Don't Offend Us in Arizona

I have written a number of times about universities establishing a "right not to be offended" that supersedes free speech.  This is a bit old, but apparently our confused state of Arizona has done the same thing:

The Arizona Senate has unanimously passed
a resolution banning the "Bush Lied, They Died" t-shirts from sale in
the state. The shirts include the names of hundreds of U.S. troops
killed in Iraq in fine print, which legislators apparently find
unseemly, and which they say makes the shirts commercial speech,
instead of political speech, which the Supreme Court says enjoys more
First Amendment protection.

This theory is absurd.  Printing it on a T-Shirt and selling it for money no more converts this into commercial speech than printing Maureen Dowd's column on paper and selling it for money makes her editorials unprotected.   The law makes it

punishable by up to a year in jail to use the names of deceased
soldiers to help sell goods. The measure, SB 1014, also would let
families go to court to stop the sales and collect damages

Here is a question - about every person in Phoenix, including me, has bought some sort of Pat Tillman shirt or jersey, to memorialize our local football player killed in action.  Are those now illegal?  The AZ Republic makes money selling papers in Phoenix that contain the
names of deceased soldiers all the time -- are they going to jail?  Does this mean that no one can sell Glen Miller albums in Arizona?  And if it is determined to be OK to sell shirts memorializing soldiers or reporting on their deaths but not to criticize the president, well, that is pretty much selective enforcement based on political views, is it not.

As an aside, I have never really like the Bush Lied meme, though perhaps not for the reasons his supporters hate it.  I don't like it because it's purpose seems to be to relieve every other politician of both parties from any responsibility for the war;  ie, since they were all victims of lies, they bear no responsibility for their actions (or their votes).  I don't buy that.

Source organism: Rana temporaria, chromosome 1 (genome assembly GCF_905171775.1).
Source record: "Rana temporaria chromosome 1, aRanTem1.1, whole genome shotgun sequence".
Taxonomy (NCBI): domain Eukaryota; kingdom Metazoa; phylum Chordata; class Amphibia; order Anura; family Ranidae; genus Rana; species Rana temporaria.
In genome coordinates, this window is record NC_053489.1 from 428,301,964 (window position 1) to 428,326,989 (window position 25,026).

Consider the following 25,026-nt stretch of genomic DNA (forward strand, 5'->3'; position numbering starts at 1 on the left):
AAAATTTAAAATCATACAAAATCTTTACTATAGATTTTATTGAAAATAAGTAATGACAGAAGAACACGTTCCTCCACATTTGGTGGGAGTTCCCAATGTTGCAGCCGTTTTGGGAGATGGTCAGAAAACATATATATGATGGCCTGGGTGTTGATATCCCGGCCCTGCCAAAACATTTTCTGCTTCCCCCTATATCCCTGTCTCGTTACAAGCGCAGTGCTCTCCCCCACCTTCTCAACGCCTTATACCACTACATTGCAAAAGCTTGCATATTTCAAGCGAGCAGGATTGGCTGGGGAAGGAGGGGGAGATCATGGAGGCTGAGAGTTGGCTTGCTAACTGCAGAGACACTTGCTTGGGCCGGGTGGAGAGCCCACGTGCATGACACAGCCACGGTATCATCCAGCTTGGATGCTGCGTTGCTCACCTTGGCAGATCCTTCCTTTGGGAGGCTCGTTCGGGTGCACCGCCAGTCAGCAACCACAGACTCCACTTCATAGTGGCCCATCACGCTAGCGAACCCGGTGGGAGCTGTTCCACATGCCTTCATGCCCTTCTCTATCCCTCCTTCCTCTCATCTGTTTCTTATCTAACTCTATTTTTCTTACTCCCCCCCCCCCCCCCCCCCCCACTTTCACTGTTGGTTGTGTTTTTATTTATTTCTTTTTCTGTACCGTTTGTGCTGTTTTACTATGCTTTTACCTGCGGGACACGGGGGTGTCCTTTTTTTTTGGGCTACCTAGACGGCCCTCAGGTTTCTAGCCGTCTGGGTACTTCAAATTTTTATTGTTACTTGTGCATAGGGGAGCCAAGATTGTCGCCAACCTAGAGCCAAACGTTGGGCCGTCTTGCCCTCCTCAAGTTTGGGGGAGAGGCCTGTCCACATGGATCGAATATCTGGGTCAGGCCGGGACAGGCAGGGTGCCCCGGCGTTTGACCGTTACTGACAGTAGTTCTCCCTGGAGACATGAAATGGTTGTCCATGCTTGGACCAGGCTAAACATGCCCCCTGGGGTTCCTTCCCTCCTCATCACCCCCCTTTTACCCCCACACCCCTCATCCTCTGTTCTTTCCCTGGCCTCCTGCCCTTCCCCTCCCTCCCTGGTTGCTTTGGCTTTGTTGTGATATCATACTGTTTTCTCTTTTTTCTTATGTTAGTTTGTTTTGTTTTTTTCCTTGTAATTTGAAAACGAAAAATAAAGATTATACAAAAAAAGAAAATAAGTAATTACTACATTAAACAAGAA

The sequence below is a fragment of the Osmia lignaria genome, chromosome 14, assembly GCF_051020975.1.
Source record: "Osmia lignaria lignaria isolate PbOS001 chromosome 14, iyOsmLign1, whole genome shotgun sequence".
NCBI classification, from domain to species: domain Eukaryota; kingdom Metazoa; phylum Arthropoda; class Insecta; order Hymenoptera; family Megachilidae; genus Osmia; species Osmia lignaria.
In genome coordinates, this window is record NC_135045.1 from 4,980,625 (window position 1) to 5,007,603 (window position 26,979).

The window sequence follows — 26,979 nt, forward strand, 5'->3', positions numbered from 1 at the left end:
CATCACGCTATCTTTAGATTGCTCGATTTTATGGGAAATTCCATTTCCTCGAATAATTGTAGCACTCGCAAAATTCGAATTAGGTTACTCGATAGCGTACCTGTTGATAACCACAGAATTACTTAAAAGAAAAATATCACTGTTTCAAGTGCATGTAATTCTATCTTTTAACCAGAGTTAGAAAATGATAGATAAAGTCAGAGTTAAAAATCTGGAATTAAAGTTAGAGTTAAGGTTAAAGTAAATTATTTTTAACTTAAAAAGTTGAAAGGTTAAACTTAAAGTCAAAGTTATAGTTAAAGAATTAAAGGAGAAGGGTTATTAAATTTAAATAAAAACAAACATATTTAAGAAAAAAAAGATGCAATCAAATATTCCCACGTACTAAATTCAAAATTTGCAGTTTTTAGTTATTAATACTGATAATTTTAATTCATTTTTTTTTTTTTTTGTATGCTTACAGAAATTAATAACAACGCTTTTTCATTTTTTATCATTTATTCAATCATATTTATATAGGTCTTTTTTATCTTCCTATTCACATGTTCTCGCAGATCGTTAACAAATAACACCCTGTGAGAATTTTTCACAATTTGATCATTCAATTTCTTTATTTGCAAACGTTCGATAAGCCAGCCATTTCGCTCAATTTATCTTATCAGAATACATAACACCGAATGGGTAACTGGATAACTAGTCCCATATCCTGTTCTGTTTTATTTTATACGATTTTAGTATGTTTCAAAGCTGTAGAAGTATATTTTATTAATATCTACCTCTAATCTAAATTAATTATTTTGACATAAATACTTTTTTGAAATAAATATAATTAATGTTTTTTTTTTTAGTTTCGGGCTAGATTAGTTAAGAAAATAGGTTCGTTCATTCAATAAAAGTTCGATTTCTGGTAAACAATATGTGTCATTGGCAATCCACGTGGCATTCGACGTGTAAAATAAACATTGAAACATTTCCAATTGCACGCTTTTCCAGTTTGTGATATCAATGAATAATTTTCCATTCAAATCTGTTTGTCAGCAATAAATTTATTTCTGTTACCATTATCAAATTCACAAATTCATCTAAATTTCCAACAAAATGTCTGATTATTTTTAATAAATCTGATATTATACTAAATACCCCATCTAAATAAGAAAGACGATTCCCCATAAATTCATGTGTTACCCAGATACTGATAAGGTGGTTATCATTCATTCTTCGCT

Update: Volokh has a much more complete analysis here, which include exceptions to the law.  It appears that at least the Arizona Republic and Glen Miller are safe, but Pat Tillman jerseys still seem to be in the gray zone.  However, interestingly, the law seems to exempt many forms of commercial speech but ban political use of the names.   Wither the first amendment.


  1. Ian Random:

    I'm a conservative republican who proudly voted for Bush twice and I don't like this. Just because the left does equivalent things to the right, does not make it okay to do it to them. If they want to irk the left, maybe a fairness doctrine for public universities.

  2. Max Lybbert:

    What about companies named after dead Presidents who happened to once be soldiers? Say, Washington Mutual?

  3. M. Hodak:

    The fact that this was passed UNANIMOUSLY, not one single person in your legislature (House as well as Senate, I believe) supported the First Amendment on this one. Not one.

    I think that says something. I'm not sure what, but I'm sure it's not good.

  4. Bruce Hayden:

    I think that the fact that it penalizes political speech much more harshly than it does commercial speech is strong evidence that it will be deemed violative of the 1st Amdt., plus likely some part of the AZ Constitution. Of course, someone has to be prosecuted first for it.

    And, in the end, that is what it is - political speech. We may not like the message that is being displayed, but the message, non the less, is political. And protecting political speech is at the core of our 1st Amdt. Free Speech guarantees.

    p.s. My AZ law license is currently inactive, since I have no need for it here in CO, but if you do run into a case with merit, I would be willing to reactivate it if I could be of help.